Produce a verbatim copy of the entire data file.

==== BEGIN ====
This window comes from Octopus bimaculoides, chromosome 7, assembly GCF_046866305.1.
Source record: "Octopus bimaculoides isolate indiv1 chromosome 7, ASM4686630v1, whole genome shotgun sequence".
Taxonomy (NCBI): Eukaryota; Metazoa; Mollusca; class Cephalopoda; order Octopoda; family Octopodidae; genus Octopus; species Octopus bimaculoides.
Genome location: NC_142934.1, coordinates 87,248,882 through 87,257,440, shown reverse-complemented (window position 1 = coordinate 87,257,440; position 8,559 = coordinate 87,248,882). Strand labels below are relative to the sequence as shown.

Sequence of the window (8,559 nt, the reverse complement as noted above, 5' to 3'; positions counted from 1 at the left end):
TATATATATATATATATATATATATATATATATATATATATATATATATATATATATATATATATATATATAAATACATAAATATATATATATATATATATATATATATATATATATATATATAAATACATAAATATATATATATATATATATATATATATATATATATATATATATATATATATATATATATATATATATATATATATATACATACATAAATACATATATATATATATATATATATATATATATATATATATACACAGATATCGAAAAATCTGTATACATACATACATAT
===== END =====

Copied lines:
This window comes from Octopus bimaculoides, chromosome 7, assembly GCF_046866305.1.
Source record: "Octopus bimaculoides isolate indiv1 chromosome 7, ASM4686630v1, whole genome shotgun sequence".
Taxonomy (NCBI): Eukaryota; Metazoa; Mollusca; class Cephalopoda; order Octopoda; family Octopodidae; genus Octopus; species Octopus bimaculoides.
Genome location: NC_142934.1, coordinates 87,248,882 through 87,257,440, shown reverse-complemented (window position 1 = coordinate 87,257,440; position 8,559 = coordinate 87,248,882). Strand labels below are relative to the sequence as shown.

Sequence of the window (8,559 nt, the reverse complement as noted above, 5' to 3'; positions counted from 1 at the left end):
TATATATATATATATATATATATATATATATATATATATATATATATATATATATATATATATATATATATAAATACATAAATATATATATATATATATATATATATATATATATATATATATAAATACATAAATATATATATATATATATATATATATATATATATATATATATATATATATATATATATATATATATATATATATATATACATACATAAATACATATATATATATATATATATATATATATATATATATATACACAGATATCGAAAAATCTGTATACATACATACATAT